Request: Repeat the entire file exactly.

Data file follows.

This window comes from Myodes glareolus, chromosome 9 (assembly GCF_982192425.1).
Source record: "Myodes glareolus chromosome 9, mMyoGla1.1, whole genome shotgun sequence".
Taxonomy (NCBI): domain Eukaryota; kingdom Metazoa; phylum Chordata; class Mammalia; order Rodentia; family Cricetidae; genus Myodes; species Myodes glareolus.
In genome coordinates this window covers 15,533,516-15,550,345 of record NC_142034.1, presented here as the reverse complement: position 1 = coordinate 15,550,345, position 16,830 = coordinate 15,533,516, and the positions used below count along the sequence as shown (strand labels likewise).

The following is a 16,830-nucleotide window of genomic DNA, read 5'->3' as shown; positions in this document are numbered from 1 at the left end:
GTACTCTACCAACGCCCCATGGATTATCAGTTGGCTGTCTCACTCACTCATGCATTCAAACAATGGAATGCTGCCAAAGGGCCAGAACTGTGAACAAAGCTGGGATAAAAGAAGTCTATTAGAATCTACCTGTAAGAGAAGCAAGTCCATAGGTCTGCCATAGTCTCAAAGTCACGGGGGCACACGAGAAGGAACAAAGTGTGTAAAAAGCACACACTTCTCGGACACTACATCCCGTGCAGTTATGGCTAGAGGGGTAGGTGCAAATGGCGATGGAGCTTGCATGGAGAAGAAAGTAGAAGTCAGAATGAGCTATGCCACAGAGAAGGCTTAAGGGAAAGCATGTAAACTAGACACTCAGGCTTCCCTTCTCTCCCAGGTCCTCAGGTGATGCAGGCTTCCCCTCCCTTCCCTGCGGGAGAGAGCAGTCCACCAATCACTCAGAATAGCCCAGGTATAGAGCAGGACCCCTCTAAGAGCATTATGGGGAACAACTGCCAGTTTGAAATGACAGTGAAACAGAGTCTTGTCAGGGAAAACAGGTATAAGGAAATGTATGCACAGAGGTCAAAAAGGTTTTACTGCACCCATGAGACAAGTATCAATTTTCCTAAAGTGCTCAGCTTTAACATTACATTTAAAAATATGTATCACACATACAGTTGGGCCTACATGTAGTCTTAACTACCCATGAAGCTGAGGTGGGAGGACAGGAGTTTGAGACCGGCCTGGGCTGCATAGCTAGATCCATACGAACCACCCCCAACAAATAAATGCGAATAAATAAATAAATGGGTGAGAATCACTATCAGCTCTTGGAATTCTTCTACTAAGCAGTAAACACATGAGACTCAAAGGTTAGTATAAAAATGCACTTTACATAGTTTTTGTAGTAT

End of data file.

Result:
This window comes from Myodes glareolus, chromosome 9 (assembly GCF_982192425.1).
Source record: "Myodes glareolus chromosome 9, mMyoGla1.1, whole genome shotgun sequence".
Taxonomy (NCBI): domain Eukaryota; kingdom Metazoa; phylum Chordata; class Mammalia; order Rodentia; family Cricetidae; genus Myodes; species Myodes glareolus.
In genome coordinates this window covers 15,533,516-15,550,345 of record NC_142034.1, presented here as the reverse complement: position 1 = coordinate 15,550,345, position 16,830 = coordinate 15,533,516, and the positions used below count along the sequence as shown (strand labels likewise).

The following is a 16,830-nucleotide window of genomic DNA, read 5'->3' as shown; positions in this document are numbered from 1 at the left end:
GTACTCTACCAACGCCCCATGGATTATCAGTTGGCTGTCTCACTCACTCATGCATTCAAACAATGGAATGCTGCCAAAGGGCCAGAACTGTGAACAAAGCTGGGATAAAAGAAGTCTATTAGAATCTACCTGTAAGAGAAGCAAGTCCATAGGTCTGCCATAGTCTCAAAGTCACGGGGGCACACGAGAAGGAACAAAGTGTGTAAAAAGCACACACTTCTCGGACACTACATCCCGTGCAGTTATGGCTAGAGGGGTAGGTGCAAATGGCGATGGAGCTTGCATGGAGAAGAAAGTAGAAGTCAGAATGAGCTATGCCACAGAGAAGGCTTAAGGGAAAGCATGTAAACTAGACACTCAGGCTTCCCTTCTCTCCCAGGTCCTCAGGTGATGCAGGCTTCCCCTCCCTTCCCTGCGGGAGAGAGCAGTCCACCAATCACTCAGAATAGCCCAGGTATAGAGCAGGACCCCTCTAAGAGCATTATGGGGAACAACTGCCAGTTTGAAATGACAGTGAAACAGAGTCTTGTCAGGGAAAACAGGTATAAGGAAATGTATGCACAGAGGTCAAAAAGGTTTTACTGCACCCATGAGACAAGTATCAATTTTCCTAAAGTGCTCAGCTTTAACATTACATTTAAAAATATGTATCACACATACAGTTGGGCCTACATGTAGTCTTAACTACCCATGAAGCTGAGGTGGGAGGACAGGAGTTTGAGACCGGCCTGGGCTGCATAGCTAGATCCATACGAACCACCCCCAACAAATAAATGCGAATAAATAAATAAATGGGTGAGAATCACTATCAGCTCTTGGAATTCTTCTACTAAGCAGTAAACACATGAGACTCAAAGGTTAGTATAAAAATGCACTTTACATAGTTTTTGTAGTAT